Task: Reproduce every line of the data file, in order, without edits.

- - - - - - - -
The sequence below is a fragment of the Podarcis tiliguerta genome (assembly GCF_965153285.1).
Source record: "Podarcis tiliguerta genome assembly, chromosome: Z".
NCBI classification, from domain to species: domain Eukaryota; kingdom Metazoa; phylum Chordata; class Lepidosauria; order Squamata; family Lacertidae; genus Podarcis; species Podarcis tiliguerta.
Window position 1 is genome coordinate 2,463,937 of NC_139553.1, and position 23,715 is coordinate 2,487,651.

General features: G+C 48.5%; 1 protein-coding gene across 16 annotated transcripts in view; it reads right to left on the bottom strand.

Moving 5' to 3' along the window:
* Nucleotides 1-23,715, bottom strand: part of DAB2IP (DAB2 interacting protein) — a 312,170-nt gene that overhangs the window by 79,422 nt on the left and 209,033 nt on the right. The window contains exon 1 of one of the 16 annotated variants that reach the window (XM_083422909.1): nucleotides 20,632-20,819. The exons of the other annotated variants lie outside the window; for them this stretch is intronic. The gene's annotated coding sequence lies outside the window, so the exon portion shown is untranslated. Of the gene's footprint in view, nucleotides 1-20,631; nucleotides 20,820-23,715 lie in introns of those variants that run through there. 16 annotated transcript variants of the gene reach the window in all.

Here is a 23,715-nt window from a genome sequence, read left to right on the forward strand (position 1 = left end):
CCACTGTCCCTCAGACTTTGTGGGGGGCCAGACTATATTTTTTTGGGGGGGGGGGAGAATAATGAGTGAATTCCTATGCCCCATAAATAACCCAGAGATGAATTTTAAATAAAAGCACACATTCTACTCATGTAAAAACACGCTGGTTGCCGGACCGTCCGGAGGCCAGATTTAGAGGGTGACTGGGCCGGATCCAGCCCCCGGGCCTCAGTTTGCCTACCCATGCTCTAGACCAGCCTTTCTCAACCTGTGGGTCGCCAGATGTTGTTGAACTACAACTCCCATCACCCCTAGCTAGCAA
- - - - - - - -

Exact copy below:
The sequence below is a fragment of the Podarcis tiliguerta genome (assembly GCF_965153285.1).
Source record: "Podarcis tiliguerta genome assembly, chromosome: Z".
NCBI classification, from domain to species: domain Eukaryota; kingdom Metazoa; phylum Chordata; class Lepidosauria; order Squamata; family Lacertidae; genus Podarcis; species Podarcis tiliguerta.
Window position 1 is genome coordinate 2,463,937 of NC_139553.1, and position 23,715 is coordinate 2,487,651.

General features: G+C 48.5%; 1 protein-coding gene across 16 annotated transcripts in view; it reads right to left on the bottom strand.

Moving 5' to 3' along the window:
* Nucleotides 1-23,715, bottom strand: part of DAB2IP (DAB2 interacting protein) — a 312,170-nt gene that overhangs the window by 79,422 nt on the left and 209,033 nt on the right. The window contains exon 1 of one of the 16 annotated variants that reach the window (XM_083422909.1): nucleotides 20,632-20,819. The exons of the other annotated variants lie outside the window; for them this stretch is intronic. The gene's annotated coding sequence lies outside the window, so the exon portion shown is untranslated. Of the gene's footprint in view, nucleotides 1-20,631; nucleotides 20,820-23,715 lie in introns of those variants that run through there. 16 annotated transcript variants of the gene reach the window in all.

Here is a 23,715-nt window from a genome sequence, read left to right on the forward strand (position 1 = left end):
CCACTGTCCCTCAGACTTTGTGGGGGGCCAGACTATATTTTTTTGGGGGGGGGGGAGAATAATGAGTGAATTCCTATGCCCCATAAATAACCCAGAGATGAATTTTAAATAAAAGCACACATTCTACTCATGTAAAAACACGCTGGTTGCCGGACCGTCCGGAGGCCAGATTTAGAGGGTGACTGGGCCGGATCCAGCCCCCGGGCCTCAGTTTGCCTACCCATGCTCTAGACCAGCCTTTCTCAACCTGTGGGTCGCCAGATGTTGTTGAACTACAACTCCCATCACCCCTAGCTAGCAA